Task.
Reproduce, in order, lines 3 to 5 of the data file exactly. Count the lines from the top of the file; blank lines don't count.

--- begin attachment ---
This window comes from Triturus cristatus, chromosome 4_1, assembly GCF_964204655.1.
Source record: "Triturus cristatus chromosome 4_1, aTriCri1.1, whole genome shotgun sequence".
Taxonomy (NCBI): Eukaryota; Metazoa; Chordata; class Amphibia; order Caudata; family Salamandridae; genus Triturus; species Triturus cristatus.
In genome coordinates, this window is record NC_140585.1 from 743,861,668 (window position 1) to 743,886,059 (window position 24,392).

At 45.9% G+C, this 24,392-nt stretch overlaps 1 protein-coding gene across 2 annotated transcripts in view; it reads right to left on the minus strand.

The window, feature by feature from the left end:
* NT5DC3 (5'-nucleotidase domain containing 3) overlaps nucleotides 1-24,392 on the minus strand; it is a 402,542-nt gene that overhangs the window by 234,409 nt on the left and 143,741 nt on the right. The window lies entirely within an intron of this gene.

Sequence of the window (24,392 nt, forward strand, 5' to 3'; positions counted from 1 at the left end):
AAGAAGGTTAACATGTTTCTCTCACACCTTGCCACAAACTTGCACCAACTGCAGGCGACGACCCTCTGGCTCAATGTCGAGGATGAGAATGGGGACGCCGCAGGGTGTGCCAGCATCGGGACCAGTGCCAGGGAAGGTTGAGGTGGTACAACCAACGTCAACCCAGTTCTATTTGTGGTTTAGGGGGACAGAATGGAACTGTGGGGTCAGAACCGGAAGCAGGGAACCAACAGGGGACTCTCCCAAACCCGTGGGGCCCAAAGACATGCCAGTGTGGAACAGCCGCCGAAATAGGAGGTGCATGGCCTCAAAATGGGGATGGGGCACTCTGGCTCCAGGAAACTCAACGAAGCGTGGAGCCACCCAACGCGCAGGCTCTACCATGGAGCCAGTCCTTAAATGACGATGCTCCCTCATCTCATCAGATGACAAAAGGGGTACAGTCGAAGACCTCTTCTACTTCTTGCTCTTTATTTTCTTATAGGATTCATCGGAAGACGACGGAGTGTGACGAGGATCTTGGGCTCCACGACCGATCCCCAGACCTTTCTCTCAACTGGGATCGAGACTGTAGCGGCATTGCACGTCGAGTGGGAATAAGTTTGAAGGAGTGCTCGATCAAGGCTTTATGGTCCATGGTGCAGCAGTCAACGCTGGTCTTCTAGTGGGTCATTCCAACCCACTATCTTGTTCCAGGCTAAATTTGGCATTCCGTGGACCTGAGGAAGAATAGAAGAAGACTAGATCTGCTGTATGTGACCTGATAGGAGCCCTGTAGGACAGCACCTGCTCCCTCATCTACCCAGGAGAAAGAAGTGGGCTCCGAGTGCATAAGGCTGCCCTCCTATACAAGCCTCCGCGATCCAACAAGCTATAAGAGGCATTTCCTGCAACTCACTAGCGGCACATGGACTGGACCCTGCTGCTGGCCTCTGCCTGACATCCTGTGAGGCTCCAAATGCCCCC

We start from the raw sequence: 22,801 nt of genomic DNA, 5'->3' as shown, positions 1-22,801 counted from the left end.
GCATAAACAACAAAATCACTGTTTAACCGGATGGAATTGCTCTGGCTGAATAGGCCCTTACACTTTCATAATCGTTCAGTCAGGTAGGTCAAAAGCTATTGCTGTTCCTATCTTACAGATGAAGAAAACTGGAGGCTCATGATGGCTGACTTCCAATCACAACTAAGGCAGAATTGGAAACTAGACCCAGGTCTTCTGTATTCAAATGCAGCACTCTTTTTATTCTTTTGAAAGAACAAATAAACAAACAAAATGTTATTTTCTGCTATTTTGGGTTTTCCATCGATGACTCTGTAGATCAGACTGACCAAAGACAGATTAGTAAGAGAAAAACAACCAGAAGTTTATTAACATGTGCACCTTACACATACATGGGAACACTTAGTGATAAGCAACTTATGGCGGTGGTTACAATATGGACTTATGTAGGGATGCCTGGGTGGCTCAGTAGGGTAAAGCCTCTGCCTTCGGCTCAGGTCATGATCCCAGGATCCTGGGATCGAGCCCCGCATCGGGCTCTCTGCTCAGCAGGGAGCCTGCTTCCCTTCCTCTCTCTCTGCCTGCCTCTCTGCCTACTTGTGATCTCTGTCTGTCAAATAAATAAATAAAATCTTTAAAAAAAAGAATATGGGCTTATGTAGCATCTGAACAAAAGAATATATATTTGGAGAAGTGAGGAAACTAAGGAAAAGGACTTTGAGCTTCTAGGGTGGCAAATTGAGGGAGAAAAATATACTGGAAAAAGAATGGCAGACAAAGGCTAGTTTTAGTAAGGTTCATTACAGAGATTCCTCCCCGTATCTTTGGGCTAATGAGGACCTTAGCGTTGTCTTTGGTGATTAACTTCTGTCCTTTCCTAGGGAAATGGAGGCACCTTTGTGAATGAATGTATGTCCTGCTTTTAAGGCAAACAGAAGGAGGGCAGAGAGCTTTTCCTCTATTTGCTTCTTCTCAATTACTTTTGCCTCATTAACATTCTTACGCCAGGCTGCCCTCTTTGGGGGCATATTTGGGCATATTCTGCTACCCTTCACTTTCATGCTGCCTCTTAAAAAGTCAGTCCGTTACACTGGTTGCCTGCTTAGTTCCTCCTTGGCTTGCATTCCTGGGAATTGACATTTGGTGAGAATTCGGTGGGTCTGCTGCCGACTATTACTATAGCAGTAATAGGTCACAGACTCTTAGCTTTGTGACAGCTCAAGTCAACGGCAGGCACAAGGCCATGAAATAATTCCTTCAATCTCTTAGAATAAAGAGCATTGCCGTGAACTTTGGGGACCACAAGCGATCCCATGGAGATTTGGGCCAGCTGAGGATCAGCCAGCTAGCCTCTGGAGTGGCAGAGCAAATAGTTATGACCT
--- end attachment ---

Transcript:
Taxonomy (NCBI): Eukaryota; Metazoa; Chordata; class Amphibia; order Caudata; family Salamandridae; genus Triturus; species Triturus cristatus.
In genome coordinates, this window is record NC_140585.1 from 743,861,668 (window position 1) to 743,886,059 (window position 24,392).

At 45.9% G+C, this 24,392-nt stretch overlaps 1 protein-coding gene across 2 annotated transcripts in view; it reads right to left on the minus strand.